What equally horrified all civilized people was the jubilant and wildly cheering crowds in Arab countries who rejoiced and celebrated the brave martyrs who performed this glorious deed of wreaking vengeance on the Great Satan. How is such hatred possible, and what moves well-educated, seemingly normal people (normal enough to live among unsuspecting Americans) to commit such a heinous crime against innocent men, women and even little children?
The American people, rallied by a determined President Bush, came together, united in their anger and grief about such cruelty and terrible loss of life. But the sense of togetherness did not last. Soon enough we began to hear that the problem was not with the attackers but with America itself. If they hate us so much, there must be a reason; America had this attack coming because it behaves like a world bully that is responsible for the poverty and suffering of the Third World. This has become the mantra, eagerly broadcast in Europe, Canada and even in America itself.
Elshtain disagrees, and she does so with careful analysis of the precise threats issued by Osama bin Laden then -- and perhaps still -- the fanatic leader of the terrorist Al Qaeda that has its octopus-like tentacles in many countries. This is bin Ladens fatwa pronouncement in 1998; I have been sent with the sword between my hands to ensure that no one but Allah is worshiped, Allah who put my livelihood under the shadow of my spear and who inflicts humiliation and scorn on those who disobey my orders. At another occasion bin Laden instructed the faithful that to kill the Americans and their allies civilians and military -- is an individual duty for every Muslim who can do it in any country in which it is possible to do it
Such war-like words fall uncomprehendingly on the ears of the sophisticated western secular elite. So they can safely ignore such chilling pronouncements except when bin Ladens followers crash airplanes into the heart of American cities and into the Pennsylvania countryside. How to explain such unspeakable horror? There must be some reason behind such extremism. Surely, no sane person would do such things unless they were provoked, unless they had a reason for doing what they did.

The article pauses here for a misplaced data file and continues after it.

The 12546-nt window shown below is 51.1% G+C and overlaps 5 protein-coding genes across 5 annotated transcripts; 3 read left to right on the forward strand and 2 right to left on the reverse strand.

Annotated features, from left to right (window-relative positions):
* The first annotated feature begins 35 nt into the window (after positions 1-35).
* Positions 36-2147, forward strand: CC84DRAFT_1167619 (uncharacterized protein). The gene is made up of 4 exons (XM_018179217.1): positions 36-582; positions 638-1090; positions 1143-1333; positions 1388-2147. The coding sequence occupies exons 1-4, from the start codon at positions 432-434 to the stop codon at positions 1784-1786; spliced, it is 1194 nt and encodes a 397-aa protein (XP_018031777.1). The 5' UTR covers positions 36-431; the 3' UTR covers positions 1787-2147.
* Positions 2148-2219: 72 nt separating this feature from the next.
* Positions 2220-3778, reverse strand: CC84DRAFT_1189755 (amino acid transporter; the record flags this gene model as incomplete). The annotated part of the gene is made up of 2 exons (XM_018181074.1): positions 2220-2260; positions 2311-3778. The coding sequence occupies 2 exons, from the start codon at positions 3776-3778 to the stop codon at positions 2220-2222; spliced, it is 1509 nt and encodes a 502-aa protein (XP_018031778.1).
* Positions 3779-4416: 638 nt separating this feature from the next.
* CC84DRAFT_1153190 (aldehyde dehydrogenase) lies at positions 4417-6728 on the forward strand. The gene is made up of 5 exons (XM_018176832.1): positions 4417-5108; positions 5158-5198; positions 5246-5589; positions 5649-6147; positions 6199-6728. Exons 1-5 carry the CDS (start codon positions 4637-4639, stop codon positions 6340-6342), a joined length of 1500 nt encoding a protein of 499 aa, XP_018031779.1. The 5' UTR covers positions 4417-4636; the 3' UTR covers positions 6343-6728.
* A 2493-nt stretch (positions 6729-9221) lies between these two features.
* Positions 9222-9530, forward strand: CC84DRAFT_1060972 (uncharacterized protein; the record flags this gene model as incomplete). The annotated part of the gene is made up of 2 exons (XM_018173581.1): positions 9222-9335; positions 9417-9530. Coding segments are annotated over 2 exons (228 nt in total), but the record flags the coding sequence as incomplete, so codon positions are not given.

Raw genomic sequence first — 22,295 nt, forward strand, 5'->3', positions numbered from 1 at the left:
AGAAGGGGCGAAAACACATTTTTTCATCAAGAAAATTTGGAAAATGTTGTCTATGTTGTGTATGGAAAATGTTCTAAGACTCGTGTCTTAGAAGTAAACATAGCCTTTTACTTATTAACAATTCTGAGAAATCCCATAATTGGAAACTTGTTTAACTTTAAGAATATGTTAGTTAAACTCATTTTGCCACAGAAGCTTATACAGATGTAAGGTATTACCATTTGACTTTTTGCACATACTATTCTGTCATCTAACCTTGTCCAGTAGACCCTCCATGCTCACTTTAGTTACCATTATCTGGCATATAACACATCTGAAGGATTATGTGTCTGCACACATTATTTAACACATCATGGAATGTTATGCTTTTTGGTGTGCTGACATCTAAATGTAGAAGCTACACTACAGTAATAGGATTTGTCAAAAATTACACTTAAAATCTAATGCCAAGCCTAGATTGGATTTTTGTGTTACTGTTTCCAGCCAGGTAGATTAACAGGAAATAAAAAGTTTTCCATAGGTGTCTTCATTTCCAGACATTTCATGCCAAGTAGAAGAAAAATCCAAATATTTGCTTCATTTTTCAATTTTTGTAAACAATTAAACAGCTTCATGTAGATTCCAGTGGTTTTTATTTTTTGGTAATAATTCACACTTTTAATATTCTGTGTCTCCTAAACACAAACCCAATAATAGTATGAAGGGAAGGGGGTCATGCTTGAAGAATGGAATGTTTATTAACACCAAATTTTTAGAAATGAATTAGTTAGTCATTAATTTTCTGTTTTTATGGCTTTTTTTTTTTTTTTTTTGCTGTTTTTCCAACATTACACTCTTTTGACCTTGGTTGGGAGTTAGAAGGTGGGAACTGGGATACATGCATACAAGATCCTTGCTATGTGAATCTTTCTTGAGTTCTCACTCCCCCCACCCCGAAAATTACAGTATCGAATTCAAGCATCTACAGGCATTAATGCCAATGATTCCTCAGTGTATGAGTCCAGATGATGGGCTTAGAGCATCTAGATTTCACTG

Elshtain is convinced that we should take the fanatic haters of the United States, and in fact all western democratic countries, at their words. They really mean what they say, and we should be prepared to defend ourselves. However, she is equally insistent that our response must be nuanced. For one thing, we should realize that there is a significant element among Muslim believers that want to live at peace with their neighbours, and we should seek to work with them.
We also need to be nuanced in our use of military force, and she believes that we therefore need to revisit the classical teachings of just war that makes a crucial distinction between the actions of private citizens and a legitimate state. Unfortunately, this distinction is often lost on those who quote the biblical instructions about peace making. Other vital just war conditions are that no war may be for conquest, that the aim must be the furtherance of civic peace, and the means must be used very discriminately so that minimal damage is done and the lives of non-combatants are spared.
These are obviously hotly contested guidelines, and Elshtains provides a carefully guided tour through this moral landscape. She faults the church leaders who have used strong words to condemn the U.S. but are often more guided by prevailing secular opinion than by just war principles that have evolved during two millennia of careful reflection and debate.
The author provides a helpful analysis of the task and nature of the state and the use of force. Pacifists who condemn all war, she believes, are conflating the peace in this world with the peace of the kingdom of God in the hereafter. In contrast, she thinks that Christians who want to take part in politics -- and we are called to do so -- must face the thorny issue of rampant evil in a dangerous world. It is a world where there are no final or perfect solutions and where we sometimes will have to get our hands dirty.
Her views of the role of the U.S. as a world power is that such power can be abused, but also can and should be used for the war against the implacable enemies of freedom who kill indiscriminately and are driven by what can indeed be called a culture of death.
This is a gem of a book written with clarity and suffused with the wisdom that comes from a long history of Christian thought. The author tackles the most contentious and seemingly intractable issues of our time with gusto yet with carefully reasoned arguments. It should be in every church and home library.